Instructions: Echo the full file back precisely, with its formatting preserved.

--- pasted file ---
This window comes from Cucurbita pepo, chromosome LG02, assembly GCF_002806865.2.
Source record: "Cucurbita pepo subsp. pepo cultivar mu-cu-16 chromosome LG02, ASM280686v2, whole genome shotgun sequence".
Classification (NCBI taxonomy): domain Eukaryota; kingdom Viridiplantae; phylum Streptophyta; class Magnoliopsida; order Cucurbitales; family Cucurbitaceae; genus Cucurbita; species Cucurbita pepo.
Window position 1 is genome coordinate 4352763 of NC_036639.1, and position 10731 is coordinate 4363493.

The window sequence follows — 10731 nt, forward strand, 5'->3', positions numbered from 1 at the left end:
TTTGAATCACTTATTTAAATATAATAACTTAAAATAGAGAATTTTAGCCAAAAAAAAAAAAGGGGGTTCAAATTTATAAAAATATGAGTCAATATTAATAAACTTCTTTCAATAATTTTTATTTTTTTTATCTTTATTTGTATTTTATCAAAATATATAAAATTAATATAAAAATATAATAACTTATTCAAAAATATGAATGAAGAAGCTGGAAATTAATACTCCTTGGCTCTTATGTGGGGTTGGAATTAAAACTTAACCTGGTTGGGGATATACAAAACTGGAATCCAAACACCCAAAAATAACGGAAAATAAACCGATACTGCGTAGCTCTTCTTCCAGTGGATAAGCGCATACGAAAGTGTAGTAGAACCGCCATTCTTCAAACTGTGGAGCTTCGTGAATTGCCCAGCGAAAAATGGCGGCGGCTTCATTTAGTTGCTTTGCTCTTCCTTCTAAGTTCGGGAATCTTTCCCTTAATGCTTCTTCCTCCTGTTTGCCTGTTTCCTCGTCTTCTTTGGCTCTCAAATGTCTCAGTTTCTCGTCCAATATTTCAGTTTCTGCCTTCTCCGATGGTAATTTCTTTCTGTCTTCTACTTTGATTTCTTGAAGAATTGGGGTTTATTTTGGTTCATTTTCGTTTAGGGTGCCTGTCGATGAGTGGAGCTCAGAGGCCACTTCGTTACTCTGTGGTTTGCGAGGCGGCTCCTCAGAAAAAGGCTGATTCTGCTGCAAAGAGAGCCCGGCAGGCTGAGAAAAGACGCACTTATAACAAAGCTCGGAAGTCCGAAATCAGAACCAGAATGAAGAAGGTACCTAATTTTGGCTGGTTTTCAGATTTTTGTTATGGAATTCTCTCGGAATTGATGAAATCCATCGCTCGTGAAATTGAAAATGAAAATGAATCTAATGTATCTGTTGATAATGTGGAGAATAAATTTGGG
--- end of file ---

This window comes from Cucurbita pepo, chromosome LG02, assembly GCF_002806865.2.
Source record: "Cucurbita pepo subsp. pepo cultivar mu-cu-16 chromosome LG02, ASM280686v2, whole genome shotgun sequence".
Classification (NCBI taxonomy): domain Eukaryota; kingdom Viridiplantae; phylum Streptophyta; class Magnoliopsida; order Cucurbitales; family Cucurbitaceae; genus Cucurbita; species Cucurbita pepo.
Window position 1 is genome coordinate 4352763 of NC_036639.1, and position 10731 is coordinate 4363493.

The window sequence follows — 10731 nt, forward strand, 5'->3', positions numbered from 1 at the left end:
TTTGAATCACTTATTTAAATATAATAACTTAAAATAGAGAATTTTAGCCAAAAAAAAAAAAGGGGGTTCAAATTTATAAAAATATGAGTCAATATTAATAAACTTCTTTCAATAATTTTTATTTTTTTTATCTTTATTTGTATTTTATCAAAATATATAAAATTAATATAAAAATATAATAACTTATTCAAAAATATGAATGAAGAAGCTGGAAATTAATACTCCTTGGCTCTTATGTGGGGTTGGAATTAAAACTTAACCTGGTTGGGGATATACAAAACTGGAATCCAAACACCCAAAAATAACGGAAAATAAACCGATACTGCGTAGCTCTTCTTCCAGTGGATAAGCGCATACGAAAGTGTAGTAGAACCGCCATTCTTCAAACTGTGGAGCTTCGTGAATTGCCCAGCGAAAAATGGCGGCGGCTTCATTTAGTTGCTTTGCTCTTCCTTCTAAGTTCGGGAATCTTTCCCTTAATGCTTCTTCCTCCTGTTTGCCTGTTTCCTCGTCTTCTTTGGCTCTCAAATGTCTCAGTTTCTCGTCCAATATTTCAGTTTCTGCCTTCTCCGATGGTAATTTCTTTCTGTCTTCTACTTTGATTTCTTGAAGAATTGGGGTTTATTTTGGTTCATTTTCGTTTAGGGTGCCTGTCGATGAGTGGAGCTCAGAGGCCACTTCGTTACTCTGTGGTTTGCGAGGCGGCTCCTCAGAAAAAGGCTGATTCTGCTGCAAAGAGAGCCCGGCAGGCTGAGAAAAGACGCACTTATAACAAAGCTCGGAAGTCCGAAATCAGAACCAGAATGAAGAAGGTACCTAATTTTGGCTGGTTTTCAGATTTTTGTTATGGAATTCTCTCGGAATTGATGAAATCCATCGCTCGTGAAATTGAAAATGAAAATGAATCTAATGTATCTGTTGATAATGTGGAGAATAAATTTGGG